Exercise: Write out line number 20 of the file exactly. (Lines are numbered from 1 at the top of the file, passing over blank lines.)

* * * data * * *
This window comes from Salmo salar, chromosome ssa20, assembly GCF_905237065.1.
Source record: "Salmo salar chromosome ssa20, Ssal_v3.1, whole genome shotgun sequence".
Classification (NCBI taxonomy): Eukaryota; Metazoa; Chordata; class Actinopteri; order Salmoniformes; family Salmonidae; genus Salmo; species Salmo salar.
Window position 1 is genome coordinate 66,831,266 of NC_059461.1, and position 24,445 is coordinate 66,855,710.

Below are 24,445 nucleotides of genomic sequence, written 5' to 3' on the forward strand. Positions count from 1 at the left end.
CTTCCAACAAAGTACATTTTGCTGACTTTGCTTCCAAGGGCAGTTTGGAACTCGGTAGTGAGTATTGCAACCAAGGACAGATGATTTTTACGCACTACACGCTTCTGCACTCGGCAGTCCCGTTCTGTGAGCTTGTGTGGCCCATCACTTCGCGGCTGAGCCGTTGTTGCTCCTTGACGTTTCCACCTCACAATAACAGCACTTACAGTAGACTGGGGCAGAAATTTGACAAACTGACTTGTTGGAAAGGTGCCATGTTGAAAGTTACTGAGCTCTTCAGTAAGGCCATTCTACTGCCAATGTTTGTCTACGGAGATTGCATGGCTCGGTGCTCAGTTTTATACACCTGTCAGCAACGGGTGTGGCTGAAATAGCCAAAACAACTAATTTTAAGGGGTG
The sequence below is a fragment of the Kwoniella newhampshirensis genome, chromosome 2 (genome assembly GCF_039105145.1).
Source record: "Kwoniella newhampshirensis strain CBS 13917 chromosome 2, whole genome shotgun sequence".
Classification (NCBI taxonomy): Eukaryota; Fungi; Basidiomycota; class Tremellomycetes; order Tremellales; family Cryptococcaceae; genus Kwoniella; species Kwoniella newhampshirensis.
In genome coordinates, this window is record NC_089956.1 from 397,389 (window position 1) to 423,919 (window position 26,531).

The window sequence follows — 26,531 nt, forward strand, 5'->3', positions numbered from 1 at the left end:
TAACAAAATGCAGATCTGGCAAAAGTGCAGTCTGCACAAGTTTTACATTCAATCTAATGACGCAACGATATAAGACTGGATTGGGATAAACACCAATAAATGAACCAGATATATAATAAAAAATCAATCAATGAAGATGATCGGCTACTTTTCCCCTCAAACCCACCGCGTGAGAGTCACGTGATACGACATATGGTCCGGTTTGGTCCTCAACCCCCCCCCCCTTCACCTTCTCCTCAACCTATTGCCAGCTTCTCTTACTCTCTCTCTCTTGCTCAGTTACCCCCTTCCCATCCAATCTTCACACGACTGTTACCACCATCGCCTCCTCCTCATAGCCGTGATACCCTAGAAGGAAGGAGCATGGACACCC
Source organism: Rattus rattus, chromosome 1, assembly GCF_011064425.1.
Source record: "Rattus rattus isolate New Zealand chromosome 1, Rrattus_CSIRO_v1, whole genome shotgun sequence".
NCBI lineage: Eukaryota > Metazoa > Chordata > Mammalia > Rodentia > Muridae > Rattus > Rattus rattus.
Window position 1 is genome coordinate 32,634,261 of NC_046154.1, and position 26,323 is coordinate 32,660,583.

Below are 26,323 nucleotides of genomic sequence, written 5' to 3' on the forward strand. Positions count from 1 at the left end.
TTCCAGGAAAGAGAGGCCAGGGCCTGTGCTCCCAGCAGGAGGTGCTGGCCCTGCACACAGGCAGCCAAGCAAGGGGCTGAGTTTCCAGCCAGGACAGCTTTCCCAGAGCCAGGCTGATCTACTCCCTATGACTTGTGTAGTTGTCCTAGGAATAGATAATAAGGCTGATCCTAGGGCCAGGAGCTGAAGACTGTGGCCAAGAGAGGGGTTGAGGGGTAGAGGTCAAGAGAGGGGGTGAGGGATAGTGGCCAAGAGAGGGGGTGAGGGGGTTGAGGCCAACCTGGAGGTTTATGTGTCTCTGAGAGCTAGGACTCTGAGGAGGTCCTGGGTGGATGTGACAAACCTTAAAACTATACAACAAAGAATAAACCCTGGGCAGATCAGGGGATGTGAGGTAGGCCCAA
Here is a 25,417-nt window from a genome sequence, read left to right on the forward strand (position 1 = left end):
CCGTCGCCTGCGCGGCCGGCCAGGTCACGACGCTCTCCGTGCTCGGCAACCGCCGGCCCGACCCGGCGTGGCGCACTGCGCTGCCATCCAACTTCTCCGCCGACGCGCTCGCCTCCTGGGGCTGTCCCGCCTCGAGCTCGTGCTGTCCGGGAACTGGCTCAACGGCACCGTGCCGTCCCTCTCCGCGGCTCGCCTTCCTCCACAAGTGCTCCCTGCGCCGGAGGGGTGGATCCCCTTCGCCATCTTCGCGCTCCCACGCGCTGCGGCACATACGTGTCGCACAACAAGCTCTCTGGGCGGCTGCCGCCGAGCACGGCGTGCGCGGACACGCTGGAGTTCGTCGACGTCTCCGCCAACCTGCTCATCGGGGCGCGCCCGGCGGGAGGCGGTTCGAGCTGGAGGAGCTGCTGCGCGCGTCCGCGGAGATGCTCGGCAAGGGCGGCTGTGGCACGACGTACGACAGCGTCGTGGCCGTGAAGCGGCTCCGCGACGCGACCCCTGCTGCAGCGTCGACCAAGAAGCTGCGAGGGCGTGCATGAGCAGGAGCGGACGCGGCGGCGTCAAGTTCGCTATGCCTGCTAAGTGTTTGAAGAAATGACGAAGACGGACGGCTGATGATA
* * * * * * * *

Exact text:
CCGTCGCCTGCGCGGCCGGCCAGGTCACGACGCTCTCCGTGCTCGGCAACCGCCGGCCCGACCCGGCGTGGCGCACTGCGCTGCCATCCAACTTCTCCGCCGACGCGCTCGCCTCCTGGGGCTGTCCCGCCTCGAGCTCGTGCTGTCCGGGAACTGGCTCAACGGCACCGTGCCGTCCCTCTCCGCGGCTCGCCTTCCTCCACAAGTGCTCCCTGCGCCGGAGGGGTGGATCCCCTTCGCCATCTTCGCGCTCCCACGCGCTGCGGCACATACGTGTCGCACAACAAGCTCTCTGGGCGGCTGCCGCCGAGCACGGCGTGCGCGGACACGCTGGAGTTCGTCGACGTCTCCGCCAACCTGCTCATCGGGGCGCGCCCGGCGGGAGGCGGTTCGAGCTGGAGGAGCTGCTGCGCGCGTCCGCGGAGATGCTCGGCAAGGGCGGCTGTGGCACGACGTACGACAGCGTCGTGGCCGTGAAGCGGCTCCGCGACGCGACCCCTGCTGCAGCGTCGACCAAGAAGCTGCGAGGGCGTGCATGAGCAGGAGCGGACGCGGCGGCGTCAAGTTCGCTATGCCTGCTAAGTGTTTGAAGAAATGACGAAGACGGACGGCTGATGATA